2012 state petitions for secession

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In 2012, a number of state petitions to allow state secession were set up using the White House's petitioning system. The petitions, which had no legal standing, were set up after President Barack Obama won the 2012 presidential election. Ultimately, eight petitions crossed the threshold of 25,000 e-signatures necessary to trigger a response from an Obama administration official.

The petitions prompted responses from various state governors and other elected officials, most of whom rejected the notion. In January 2013, a White House staffer officially responded to the various petitions, noting that secession was inconsistent with the United States Constitution.

2012 petitions and counter-petitions[edit]

In 2012, a series of online petitions were launched on the WhiteHouse.gov "We the People" electronic petitioning system, asking for succession for various states; the petition for Texas garnered the most signatures, quickly garnering the 25,000 necessary to trigger a response from an Obama administration official.[1] The petitions were largely in response to President Obama's reelection in the 2012 presidential election.[1] The petitions prompted others visitors to launch "counter-petitions, asking that the president stop states from seceding"[2] or to deport secessionists.[3] The petitions were started by individual citizens, not by the states themselves, and have no legal standing.[4]

There were eventually secession petitions set up for all fifty states, with six (Louisiana, Alabama, Florida, Tennessee, Georgia and Texas) reaching the 25,000 threshold.[5] The Texas succession e-petition ultimately received the most e-signatures, almost 126,000.[6]

Responses by state officials and others[edit]

The petitions prompted responses from several state governors who rejected the idea. A spokeswoman for Governor Robert Bentley of Alabama said "Governor Bentley believes in one nation under God" and "We can disagree on philosophy, but we should work together to make this country the best it can be."[7] Governor Bill Haslam of Tennessee said: "I don't think that's a valid option for Tennessee...I don't think we’ll be seceding.”[8] The press secretary to Governor Rick Perry released a statement saying Perry "believes in the greatness of our Union and nothing should be done to change it" but "also shares the frustrations many Americans have with our federal government."[9]

Conversely, a spokeswoman for Republican presidential candidate and U.S. Representative Ron Paul of Texas said that Paul "feels the same now" as he did in 2009, when he said "It’s very American to talk about secession -- that’s how we came into being."[10]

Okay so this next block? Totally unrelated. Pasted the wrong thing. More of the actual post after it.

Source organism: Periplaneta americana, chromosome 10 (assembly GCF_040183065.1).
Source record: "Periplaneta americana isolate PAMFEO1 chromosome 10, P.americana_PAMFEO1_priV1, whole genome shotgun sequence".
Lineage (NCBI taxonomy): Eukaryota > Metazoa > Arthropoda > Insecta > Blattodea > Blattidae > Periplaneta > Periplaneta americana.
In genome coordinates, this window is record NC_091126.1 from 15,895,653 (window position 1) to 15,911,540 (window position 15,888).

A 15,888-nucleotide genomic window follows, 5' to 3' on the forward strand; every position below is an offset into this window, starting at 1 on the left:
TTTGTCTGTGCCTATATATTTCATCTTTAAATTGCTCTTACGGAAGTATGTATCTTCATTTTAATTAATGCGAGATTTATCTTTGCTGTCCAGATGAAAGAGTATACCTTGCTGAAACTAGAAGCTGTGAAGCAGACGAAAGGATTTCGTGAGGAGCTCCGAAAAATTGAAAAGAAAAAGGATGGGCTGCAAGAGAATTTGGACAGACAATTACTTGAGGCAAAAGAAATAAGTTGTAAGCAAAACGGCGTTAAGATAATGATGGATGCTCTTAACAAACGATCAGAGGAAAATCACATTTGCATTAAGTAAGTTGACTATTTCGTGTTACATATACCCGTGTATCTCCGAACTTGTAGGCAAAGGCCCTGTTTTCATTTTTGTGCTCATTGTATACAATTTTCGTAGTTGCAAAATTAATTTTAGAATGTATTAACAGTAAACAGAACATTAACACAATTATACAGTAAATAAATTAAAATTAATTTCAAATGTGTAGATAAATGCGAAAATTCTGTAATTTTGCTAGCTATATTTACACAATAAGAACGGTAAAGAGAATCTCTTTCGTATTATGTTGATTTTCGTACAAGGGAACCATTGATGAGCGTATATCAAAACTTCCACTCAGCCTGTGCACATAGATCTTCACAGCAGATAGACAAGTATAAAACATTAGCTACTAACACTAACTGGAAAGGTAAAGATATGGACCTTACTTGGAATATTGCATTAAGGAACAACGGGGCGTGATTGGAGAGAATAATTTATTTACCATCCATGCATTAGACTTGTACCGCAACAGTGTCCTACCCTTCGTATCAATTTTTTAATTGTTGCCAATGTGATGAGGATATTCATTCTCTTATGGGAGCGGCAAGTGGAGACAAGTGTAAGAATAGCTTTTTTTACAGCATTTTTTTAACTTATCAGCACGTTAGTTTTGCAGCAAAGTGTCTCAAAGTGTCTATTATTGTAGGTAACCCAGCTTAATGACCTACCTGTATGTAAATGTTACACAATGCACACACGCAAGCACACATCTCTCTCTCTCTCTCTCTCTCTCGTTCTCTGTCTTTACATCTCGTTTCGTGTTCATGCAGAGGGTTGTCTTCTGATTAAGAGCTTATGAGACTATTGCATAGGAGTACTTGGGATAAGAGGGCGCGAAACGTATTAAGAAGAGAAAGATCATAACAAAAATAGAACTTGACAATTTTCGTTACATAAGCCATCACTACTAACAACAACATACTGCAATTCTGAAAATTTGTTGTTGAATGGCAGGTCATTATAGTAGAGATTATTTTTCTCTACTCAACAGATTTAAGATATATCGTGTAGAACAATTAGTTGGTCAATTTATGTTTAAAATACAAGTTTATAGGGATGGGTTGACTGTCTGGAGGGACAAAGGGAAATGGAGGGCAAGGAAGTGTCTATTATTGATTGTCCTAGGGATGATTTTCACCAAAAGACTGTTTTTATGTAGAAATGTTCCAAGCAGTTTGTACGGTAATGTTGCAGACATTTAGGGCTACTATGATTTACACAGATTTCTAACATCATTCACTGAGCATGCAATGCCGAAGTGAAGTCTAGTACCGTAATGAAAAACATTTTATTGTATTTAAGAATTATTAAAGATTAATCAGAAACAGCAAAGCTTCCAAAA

A number of conservative media figures devoted time to discussing the petitions, such as Phil Valentine[11] and Sean Hannity.[12]

White House response[edit]

In January 2013, the "secession petitions filed by residents of Texas, Louisiana, Alabama and five other states, as well as one counterpetition seeking the deportation of everyone who signed a secession petition," received an official response from White House Office of Public Engagement director Jon Carson.[6] Carson rejected the succession notion, writing that open debate was positive for democracy but that the Founders had established a "perpetual union" and that the Supreme Court ruled in Texas v. White (1869) that individual states had no right to secede.[6][13]

See also[edit]

References[edit]

  1. ^ a b Kevin Cirilli (November 13, 2012). "Secession petition leader: Obama's baked". Politico. Retrieved November 13, 2012. 
  2. ^ Sarah Parnass, Texas Secession Petition Ignored by White House, ABC News (December 10, 2012).
  3. ^ John Archibald (November 14, 2012). "White House petitioned to deport secessionists -- and legalize pot". Al.com Blog. Retrieved November 14, 2012. 
  4. ^ John MacCormack (November 14, 2012). "Secession petitions grow, but without legal weight". Associated Press staff. 
  5. ^ Danielle Ryan, White House receives secession pleas from all 50 states, Los Angeles Times (November 14, 2012).
  6. ^ a b c Manny Fernandez, White House Rejects Petitions to Secede, but Texans Fight On, New York Times (January 15, 2013).
  7. ^ George Talbot (November 13, 2012). "Gov. Robert Bentley: No secession for Alabama". Al.com. Retrieved November 13, 2012. 
  8. ^ Heidi Hall (November 13, 2012). "Governor not signing Tennessee's secession petition". The Tennessean. Retrieved November 13, 2012. 
  9. ^ Kevin Liptak (November 13, 2012). "Rick Perry doesn't support secession petition on White House website". CNN. Retrieved November 13, 2012. 
  10. ^ Elizabeth Flock (November 13, 2012). "Ron Paul Still Feels 'Secession is Very Much an American Principle'". U.S. News & World Report. Retrieved November 14, 2012. 
  11. ^ Staff. "News You Need To Read 11/12-14/12". Phil Valentine. Archived from the original on November 14, 2012. Retrieved November 15, 2012. 
  12. ^ Stephanie Condon (November 14, 2012). "Secessionist leader: Texas should separate from Marxist states". CBS News. Retrieved November 15, 2012. 
  13. ^ David Taffet (January 15, 2013). "White House responds to Texas secession petition". Dallas Voice. Retrieved Jan 17, 2013.